I was always taught that if you want to get the maximum quality out of film you should use the slowest film practicable for the job in hand, and I find Portra 160 very suitable for most portrait photography I undertake and find it capable even in 35mm of beautiful 20"X16" prints, and for the odd occasion when it isn't fast enough I carry another body loaded with Portra 400.
I've been tinkering with all three of the portras. My thoughts? Insofar as MF and studio lighting are concerned, I prefer 160 over 400. And 800 is actually my favorite colour film.
For outdoor snapshots with my 35mm cams, I always keep portra 400 around.
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Portra 160 vs 400
Here is an example of 160 with tungsten lighting.
ETA: I like the 160 because I feel like it softens the artificial lighting.
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I've compared Portra 160 and Portra 400 on very high resolution scanners and the grain is very small. So effectively what most people are seeing is a difference between the performance of the scanners. My Epson 750 interacts badly with Portra 400 but is better with 160.
Also, Portra 400 has an extra stop in the shadows but with that extra extension comes a magenta/blue cast in the shadows (easily fixed).
So I expose Portra 160 by placing shadows at -2 and Portra 400 by placing shadows at -3
Portra 400 is quite usable, but if you have the light, go with 160. The grain and quality differences are noticeable even on 120 film, especially in more or less flat areas and shadows. That doesn't say that Portra 400 will give you a bad image, only that the Portra 160 image will be a tiny bit better. If you need the versatility of a 400 film, Portra 400 will work well.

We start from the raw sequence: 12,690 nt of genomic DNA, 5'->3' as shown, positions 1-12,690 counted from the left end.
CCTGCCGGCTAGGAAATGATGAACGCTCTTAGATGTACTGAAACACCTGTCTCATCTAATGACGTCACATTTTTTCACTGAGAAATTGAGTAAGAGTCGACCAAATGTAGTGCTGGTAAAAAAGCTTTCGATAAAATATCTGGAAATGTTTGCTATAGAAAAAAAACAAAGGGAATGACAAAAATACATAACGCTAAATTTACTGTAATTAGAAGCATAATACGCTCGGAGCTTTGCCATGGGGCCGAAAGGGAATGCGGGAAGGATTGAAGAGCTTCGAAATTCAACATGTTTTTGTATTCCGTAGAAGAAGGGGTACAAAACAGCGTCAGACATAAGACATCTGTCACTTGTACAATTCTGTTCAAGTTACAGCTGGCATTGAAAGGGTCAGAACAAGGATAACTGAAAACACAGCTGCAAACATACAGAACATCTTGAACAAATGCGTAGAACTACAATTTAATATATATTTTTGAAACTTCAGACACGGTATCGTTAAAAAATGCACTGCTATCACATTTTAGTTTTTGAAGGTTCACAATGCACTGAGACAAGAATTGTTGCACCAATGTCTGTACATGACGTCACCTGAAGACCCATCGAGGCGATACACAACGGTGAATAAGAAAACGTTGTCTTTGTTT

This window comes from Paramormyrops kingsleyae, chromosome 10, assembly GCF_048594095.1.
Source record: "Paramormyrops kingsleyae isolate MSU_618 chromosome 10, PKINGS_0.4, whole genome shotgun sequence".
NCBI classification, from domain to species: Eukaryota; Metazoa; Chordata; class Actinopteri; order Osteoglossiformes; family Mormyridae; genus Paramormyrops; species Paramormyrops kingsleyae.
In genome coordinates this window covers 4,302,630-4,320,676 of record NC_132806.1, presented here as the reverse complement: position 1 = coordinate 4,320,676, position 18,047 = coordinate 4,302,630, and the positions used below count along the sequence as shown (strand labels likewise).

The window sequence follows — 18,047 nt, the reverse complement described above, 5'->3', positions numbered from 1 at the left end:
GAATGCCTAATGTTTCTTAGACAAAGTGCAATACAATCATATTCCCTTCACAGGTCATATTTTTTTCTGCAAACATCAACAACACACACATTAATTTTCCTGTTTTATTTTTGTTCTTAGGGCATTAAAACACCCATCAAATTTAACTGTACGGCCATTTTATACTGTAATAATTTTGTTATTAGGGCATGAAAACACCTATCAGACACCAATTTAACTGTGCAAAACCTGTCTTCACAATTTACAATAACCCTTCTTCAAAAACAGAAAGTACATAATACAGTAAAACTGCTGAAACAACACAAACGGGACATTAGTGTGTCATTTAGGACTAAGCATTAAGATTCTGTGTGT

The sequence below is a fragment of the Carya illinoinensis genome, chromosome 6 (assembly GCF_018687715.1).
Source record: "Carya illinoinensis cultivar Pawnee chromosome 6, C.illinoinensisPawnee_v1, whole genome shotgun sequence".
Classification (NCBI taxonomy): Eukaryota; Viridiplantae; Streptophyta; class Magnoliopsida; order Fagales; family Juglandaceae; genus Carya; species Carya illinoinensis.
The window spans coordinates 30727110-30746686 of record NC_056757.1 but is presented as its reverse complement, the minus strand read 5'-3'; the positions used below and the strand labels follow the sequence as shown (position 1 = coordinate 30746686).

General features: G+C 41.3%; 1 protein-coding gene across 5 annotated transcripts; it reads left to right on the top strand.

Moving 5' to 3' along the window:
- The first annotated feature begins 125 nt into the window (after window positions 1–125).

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Here's the old 400VC, shot at ISO 250 through an F5...
The current 160, ISO set to 100 on an F2AS...
Current 400, ISO 250, shot with an F4s...
APUG: F2AS x2, F, FM2n, Nikomat FTn
Nikkors: 18-70/3.5-4.5G AF-S DX (f/D200), 20/3.5 UD, 24/2.8 AI, 50/2 AI, 50/1.4 AI, 50/1.4 S, 55/2.8 Micro AIS, 85/1.8 K, 135/3.5 QC
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Some good points guys. I get my scanning done for me by my local lab, they use a Noritsu scanner for 35mm and can given me 6MP or 30MP images. I always pay more now for the 30MP images because the grain and look at 100% looks more or less identical for C-41 whether it is a 6MP scan or a 30MP one, therefore I think its better to scan really big not sharpen the file at that size (which I think a lot of scanning systems do making the images look more gritty) or maybe soften it a touch to counter the scanners PP and then down sample to the output size. Loads of tricks which can be played.
100% crop from original image (17286x13776px 4800 resolution)
daylight only, light from back and side
This doesn't tell anything, it's blurry or out of focus or too much aberration or scanned at too high a resolution to gain any valuable insight IMO
Originally Posted by pdmk
~Stone | "...of course, that's just my opinion. I could be wrong." ~Dennis Miller
Originally Posted by StoneNYC
Umm, no, a high resolution scan isn't a problem. Just had some Kodachrome slides done a month or so ago at 30 and they were perfectly workable.
If you want to understand why, head over to someplace like http://members.photoshopuser.com/ and do some research on resizing, sizing for printing, and scanning. http://www.lynda.com has some great info on this too. If one works with a Pro-Lab one can generally get good info from them too about what matters and what doesn't.
Yes I know those sites charge real money, it's worth every penny If you want good info.
Mark Barendt, Beaverton, OR
"We do not see things the way they are. We see things the way we are." Anaïs Nin